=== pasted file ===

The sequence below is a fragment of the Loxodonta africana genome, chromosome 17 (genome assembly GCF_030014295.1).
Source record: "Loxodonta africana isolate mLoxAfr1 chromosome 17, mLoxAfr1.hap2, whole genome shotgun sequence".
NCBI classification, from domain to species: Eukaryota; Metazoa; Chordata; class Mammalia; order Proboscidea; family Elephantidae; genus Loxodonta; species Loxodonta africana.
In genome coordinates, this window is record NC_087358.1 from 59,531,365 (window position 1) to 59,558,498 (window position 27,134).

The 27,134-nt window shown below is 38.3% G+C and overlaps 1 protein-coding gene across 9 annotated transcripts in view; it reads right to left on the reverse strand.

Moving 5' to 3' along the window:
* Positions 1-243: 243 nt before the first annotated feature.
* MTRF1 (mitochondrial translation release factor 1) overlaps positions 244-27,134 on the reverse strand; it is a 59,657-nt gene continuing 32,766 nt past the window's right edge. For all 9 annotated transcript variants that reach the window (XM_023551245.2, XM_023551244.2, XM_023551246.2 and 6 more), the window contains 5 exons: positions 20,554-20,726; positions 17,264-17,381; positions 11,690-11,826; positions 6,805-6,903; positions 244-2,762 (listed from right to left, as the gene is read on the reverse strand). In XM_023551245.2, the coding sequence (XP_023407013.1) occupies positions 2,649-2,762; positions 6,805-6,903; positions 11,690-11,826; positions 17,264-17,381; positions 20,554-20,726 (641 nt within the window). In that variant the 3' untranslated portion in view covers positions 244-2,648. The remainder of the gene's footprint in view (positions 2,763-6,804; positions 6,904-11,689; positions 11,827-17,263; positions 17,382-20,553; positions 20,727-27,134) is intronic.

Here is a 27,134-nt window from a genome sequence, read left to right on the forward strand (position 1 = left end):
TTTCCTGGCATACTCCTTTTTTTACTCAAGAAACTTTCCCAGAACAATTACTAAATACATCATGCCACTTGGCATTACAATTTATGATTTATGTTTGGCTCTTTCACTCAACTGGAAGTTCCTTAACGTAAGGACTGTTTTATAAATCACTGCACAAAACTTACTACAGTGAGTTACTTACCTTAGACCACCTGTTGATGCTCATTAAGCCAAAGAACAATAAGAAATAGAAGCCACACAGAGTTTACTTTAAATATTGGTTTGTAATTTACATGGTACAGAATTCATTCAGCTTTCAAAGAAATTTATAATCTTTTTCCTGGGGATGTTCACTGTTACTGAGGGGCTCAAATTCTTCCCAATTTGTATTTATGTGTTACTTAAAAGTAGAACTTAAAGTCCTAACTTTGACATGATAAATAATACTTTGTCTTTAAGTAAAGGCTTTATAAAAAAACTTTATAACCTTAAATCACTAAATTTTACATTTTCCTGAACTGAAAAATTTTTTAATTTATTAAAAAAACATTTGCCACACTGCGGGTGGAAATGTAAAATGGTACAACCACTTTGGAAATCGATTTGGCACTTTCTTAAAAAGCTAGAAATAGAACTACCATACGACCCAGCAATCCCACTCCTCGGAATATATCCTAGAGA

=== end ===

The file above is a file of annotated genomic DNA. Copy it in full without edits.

The sequence below is a fragment of the Loxodonta africana genome, chromosome 17 (genome assembly GCF_030014295.1).
Source record: "Loxodonta africana isolate mLoxAfr1 chromosome 17, mLoxAfr1.hap2, whole genome shotgun sequence".
NCBI classification, from domain to species: Eukaryota; Metazoa; Chordata; class Mammalia; order Proboscidea; family Elephantidae; genus Loxodonta; species Loxodonta africana.
In genome coordinates, this window is record NC_087358.1 from 59,531,365 (window position 1) to 59,558,498 (window position 27,134).

The 27,134-nt window shown below is 38.3% G+C and overlaps 1 protein-coding gene across 9 annotated transcripts in view; it reads right to left on the reverse strand.

Moving 5' to 3' along the window:
* Positions 1-243: 243 nt before the first annotated feature.
* MTRF1 (mitochondrial translation release factor 1) overlaps positions 244-27,134 on the reverse strand; it is a 59,657-nt gene continuing 32,766 nt past the window's right edge. For all 9 annotated transcript variants that reach the window (XM_023551245.2, XM_023551244.2, XM_023551246.2 and 6 more), the window contains 5 exons: positions 20,554-20,726; positions 17,264-17,381; positions 11,690-11,826; positions 6,805-6,903; positions 244-2,762 (listed from right to left, as the gene is read on the reverse strand). In XM_023551245.2, the coding sequence (XP_023407013.1) occupies positions 2,649-2,762; positions 6,805-6,903; positions 11,690-11,826; positions 17,264-17,381; positions 20,554-20,726 (641 nt within the window). In that variant the 3' untranslated portion in view covers positions 244-2,648. The remainder of the gene's footprint in view (positions 2,763-6,804; positions 6,904-11,689; positions 11,827-17,263; positions 17,382-20,553; positions 20,727-27,134) is intronic.

Here is a 27,134-nt window from a genome sequence, read left to right on the forward strand (position 1 = left end):
TTTCCTGGCATACTCCTTTTTTTACTCAAGAAACTTTCCCAGAACAATTACTAAATACATCATGCCACTTGGCATTACAATTTATGATTTATGTTTGGCTCTTTCACTCAACTGGAAGTTCCTTAACGTAAGGACTGTTTTATAAATCACTGCACAAAACTTACTACAGTGAGTTACTTACCTTAGACCACCTGTTGATGCTCATTAAGCCAAAGAACAATAAGAAATAGAAGCCACACAGAGTTTACTTTAAATATTGGTTTGTAATTTACATGGTACAGAATTCATTCAGCTTTCAAAGAAATTTATAATCTTTTTCCTGGGGATGTTCACTGTTACTGAGGGGCTCAAATTCTTCCCAATTTGTATTTATGTGTTACTTAAAAGTAGAACTTAAAGTCCTAACTTTGACATGATAAATAATACTTTGTCTTTAAGTAAAGGCTTTATAAAAAAACTTTATAACCTTAAATCACTAAATTTTACATTTTCCTGAACTGAAAAATTTTTTAATTTATTAAAAAAACATTTGCCACACTGCGGGTGGAAATGTAAAATGGTACAACCACTTTGGAAATCGATTTGGCACTTTCTTAAAAAGCTAGAAATAGAACTACCATACGACCCAGCAATCCCACTCCTCGGAATATATCCTAGAGA